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Kingfisher Airlines Ltd posts Rs.822 crore loss as planes stay grounded

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Kingfisher Airlines employees likely to go on hunger strike from today
Kingfisher Airlines employees likely to go on hunger strike from today

Mumbai – Losses at Vijay Mallya’s Kingfisher Airlines Ltd, which hasn’t flown since October 2012, widened to Rs.822.42 crore in the three months ended 31 December compared with a loss of Rs.755.17 crore in the year-ago period.

With planes remaining on the ground, the airline had no sales in the reporting quarter, mirroring the zero sales a year ago.

The Mumbai-based airline had accumulated losses of Rs.16,023.46 crore on 31 March and its net worth was a negative Rs.12,919.82 crore.
Kingfisher Airlines, launched in 2005, has never made a profit.

The finance costs of Kingfisher for the reporting quarter stood at Rs.350.99 crore against Rs.401.25 crore in the same quarter the previous year.

The redelivery cost of aircraft and engines rose 45.83% to Rs.400.73 crore against Rs.274.80 crore a year ago.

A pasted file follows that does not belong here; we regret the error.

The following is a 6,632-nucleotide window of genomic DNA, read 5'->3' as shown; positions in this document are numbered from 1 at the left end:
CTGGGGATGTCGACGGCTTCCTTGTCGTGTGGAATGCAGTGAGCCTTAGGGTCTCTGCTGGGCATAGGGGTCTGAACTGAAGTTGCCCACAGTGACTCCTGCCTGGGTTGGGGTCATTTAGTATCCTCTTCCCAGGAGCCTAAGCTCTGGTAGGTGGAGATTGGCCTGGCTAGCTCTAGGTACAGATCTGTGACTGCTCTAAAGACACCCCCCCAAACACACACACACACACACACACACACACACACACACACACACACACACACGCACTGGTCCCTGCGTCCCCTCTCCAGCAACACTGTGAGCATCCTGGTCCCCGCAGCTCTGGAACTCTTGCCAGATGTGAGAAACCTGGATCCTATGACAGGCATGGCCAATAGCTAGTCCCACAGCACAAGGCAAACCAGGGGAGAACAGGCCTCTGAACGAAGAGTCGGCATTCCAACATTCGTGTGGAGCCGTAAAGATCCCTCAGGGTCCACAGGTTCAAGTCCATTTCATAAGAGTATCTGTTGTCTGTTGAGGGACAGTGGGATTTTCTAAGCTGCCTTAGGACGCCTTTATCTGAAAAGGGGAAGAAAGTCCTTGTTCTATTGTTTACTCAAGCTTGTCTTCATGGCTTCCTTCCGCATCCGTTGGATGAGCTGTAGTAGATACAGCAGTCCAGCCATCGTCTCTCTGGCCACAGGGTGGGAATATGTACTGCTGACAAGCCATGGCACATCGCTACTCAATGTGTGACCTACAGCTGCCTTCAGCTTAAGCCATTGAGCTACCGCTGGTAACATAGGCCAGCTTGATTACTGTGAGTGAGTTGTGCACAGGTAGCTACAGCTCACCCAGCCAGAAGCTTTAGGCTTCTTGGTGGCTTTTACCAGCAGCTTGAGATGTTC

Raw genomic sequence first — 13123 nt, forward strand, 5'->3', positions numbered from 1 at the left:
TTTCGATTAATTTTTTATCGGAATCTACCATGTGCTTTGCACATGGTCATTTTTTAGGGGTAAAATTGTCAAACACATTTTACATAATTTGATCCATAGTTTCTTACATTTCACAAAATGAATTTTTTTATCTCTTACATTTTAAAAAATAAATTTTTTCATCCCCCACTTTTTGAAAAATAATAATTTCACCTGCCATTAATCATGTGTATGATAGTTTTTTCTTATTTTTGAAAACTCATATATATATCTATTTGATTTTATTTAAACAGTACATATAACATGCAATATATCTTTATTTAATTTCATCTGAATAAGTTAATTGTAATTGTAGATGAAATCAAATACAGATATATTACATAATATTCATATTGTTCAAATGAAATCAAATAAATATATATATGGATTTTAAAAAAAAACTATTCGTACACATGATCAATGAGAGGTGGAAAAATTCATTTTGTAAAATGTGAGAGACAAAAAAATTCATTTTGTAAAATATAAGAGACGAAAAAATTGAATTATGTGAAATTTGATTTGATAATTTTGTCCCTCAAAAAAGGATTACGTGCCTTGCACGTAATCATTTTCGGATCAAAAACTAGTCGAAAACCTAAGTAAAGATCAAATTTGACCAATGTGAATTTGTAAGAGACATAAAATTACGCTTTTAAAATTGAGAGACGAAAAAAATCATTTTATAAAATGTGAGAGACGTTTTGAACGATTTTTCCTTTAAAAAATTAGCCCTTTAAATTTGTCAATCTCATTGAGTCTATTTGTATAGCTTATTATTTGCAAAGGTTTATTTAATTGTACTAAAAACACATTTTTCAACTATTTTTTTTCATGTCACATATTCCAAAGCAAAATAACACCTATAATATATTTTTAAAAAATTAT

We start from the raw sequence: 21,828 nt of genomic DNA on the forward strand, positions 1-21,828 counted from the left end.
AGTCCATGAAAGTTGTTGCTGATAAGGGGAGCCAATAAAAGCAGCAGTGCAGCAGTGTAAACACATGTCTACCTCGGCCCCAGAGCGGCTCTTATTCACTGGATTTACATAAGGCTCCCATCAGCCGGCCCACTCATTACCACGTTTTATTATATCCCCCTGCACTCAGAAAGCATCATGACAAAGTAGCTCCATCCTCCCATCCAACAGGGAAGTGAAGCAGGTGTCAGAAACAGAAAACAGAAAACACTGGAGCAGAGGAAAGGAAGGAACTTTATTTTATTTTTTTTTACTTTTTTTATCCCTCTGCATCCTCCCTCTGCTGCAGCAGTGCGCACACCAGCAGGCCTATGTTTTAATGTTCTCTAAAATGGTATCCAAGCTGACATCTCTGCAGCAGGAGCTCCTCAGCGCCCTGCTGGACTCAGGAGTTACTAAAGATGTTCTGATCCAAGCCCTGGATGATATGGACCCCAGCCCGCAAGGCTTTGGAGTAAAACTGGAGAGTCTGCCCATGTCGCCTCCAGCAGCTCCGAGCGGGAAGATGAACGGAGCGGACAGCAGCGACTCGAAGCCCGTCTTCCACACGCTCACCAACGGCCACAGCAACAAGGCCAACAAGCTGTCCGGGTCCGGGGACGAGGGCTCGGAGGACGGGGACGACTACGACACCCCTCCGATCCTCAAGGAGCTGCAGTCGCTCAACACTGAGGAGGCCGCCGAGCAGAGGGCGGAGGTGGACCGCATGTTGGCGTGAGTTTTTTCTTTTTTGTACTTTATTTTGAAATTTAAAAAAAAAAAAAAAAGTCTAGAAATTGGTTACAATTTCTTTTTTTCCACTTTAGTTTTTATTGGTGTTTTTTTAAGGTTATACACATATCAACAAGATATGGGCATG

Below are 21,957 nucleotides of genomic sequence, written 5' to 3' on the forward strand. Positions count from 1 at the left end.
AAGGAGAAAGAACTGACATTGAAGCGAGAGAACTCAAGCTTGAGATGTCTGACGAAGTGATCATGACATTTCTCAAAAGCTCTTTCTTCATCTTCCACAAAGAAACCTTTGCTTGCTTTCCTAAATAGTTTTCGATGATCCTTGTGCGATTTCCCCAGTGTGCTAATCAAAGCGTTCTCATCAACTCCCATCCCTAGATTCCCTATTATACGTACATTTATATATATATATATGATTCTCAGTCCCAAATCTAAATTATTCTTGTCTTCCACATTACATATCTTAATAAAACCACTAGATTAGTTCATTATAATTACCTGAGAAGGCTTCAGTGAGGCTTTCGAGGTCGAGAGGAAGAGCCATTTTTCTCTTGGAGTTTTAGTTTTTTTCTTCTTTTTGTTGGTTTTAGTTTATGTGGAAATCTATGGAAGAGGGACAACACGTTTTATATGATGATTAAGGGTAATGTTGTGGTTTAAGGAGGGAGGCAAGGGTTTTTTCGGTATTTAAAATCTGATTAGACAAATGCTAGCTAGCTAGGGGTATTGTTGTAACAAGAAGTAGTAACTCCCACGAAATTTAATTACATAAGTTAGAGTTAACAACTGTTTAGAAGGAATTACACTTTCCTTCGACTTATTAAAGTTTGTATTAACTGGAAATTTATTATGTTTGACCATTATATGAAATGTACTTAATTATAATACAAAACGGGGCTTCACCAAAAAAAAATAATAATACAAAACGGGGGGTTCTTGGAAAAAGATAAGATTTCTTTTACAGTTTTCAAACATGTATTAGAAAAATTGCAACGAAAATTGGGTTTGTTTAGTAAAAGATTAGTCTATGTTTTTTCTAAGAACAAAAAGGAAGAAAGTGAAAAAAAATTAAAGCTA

“There is no reason for Kingfisher to continue without being liquidated. The only plausible reason is that Mallya is still waiting and hoping for a foreign investor,” said Bharat Mahadevan, who until recently was regional manager for north-east Asia at Jet Airways (India) Ltd.

Kingfisher’s operating licence was suspended in October by aviation regulator Directorate General of Civil Aviation (DGCA) following a strike by the airline’s employees. The permit has since expired, although it can be renewed within two years.

The group of 14 lenders led by State Bank of India (SBI) expects to recover at least Rs.1,000 crore as it starts taking possession of buildings, helicopters and other fixed assets of the grounded airline.

The consortium collected Rs.550-600 crore in the first phase by selling pledged shares of associate companies of Kingfisher Airlines’s parent UB Group.

The Indian aviation sector is set to see increased competition as more airlines are readying to fly. Tata Sons Ltd has floated two joint ventures to run airlines, one with Singapore Airlines Ltd for a full-service airline and another with Malaysia’s AirAsia Bhd for a low-fare carrier, after the government relaxed foreign direct investment (FDI) rules for the sector. Both ventures are awaiting regulatory clearances.

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